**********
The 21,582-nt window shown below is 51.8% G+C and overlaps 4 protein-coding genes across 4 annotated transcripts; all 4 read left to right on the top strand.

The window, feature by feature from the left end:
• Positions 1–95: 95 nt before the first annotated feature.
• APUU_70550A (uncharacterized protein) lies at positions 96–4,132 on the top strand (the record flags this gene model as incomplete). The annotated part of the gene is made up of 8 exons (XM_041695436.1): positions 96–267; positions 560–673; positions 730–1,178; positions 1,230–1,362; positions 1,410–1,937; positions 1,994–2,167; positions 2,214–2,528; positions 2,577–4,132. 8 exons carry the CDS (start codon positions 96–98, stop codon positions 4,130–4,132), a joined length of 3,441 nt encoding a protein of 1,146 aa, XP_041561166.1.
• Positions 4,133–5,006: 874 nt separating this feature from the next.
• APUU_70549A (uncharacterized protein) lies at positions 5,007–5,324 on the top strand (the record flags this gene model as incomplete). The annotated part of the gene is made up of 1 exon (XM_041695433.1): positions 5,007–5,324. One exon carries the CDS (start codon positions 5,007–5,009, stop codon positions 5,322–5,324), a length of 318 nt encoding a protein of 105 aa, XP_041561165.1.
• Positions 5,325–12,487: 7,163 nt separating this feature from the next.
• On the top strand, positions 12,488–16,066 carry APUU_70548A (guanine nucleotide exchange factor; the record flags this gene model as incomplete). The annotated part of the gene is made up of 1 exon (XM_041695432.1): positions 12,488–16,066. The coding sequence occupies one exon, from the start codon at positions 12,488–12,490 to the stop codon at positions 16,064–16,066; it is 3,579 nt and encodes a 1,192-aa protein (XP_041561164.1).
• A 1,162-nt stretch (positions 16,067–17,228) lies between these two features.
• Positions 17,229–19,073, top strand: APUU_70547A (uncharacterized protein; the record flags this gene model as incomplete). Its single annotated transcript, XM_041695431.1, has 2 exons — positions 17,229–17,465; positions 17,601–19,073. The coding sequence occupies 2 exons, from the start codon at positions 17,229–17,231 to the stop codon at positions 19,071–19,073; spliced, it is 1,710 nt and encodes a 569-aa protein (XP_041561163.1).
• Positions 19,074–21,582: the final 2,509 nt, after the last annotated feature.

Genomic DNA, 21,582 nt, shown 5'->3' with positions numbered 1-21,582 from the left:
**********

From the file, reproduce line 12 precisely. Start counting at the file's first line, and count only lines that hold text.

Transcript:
Genomic DNA, 21,582 nt, shown 5'->3' with positions numbered 1-21,582 from the left: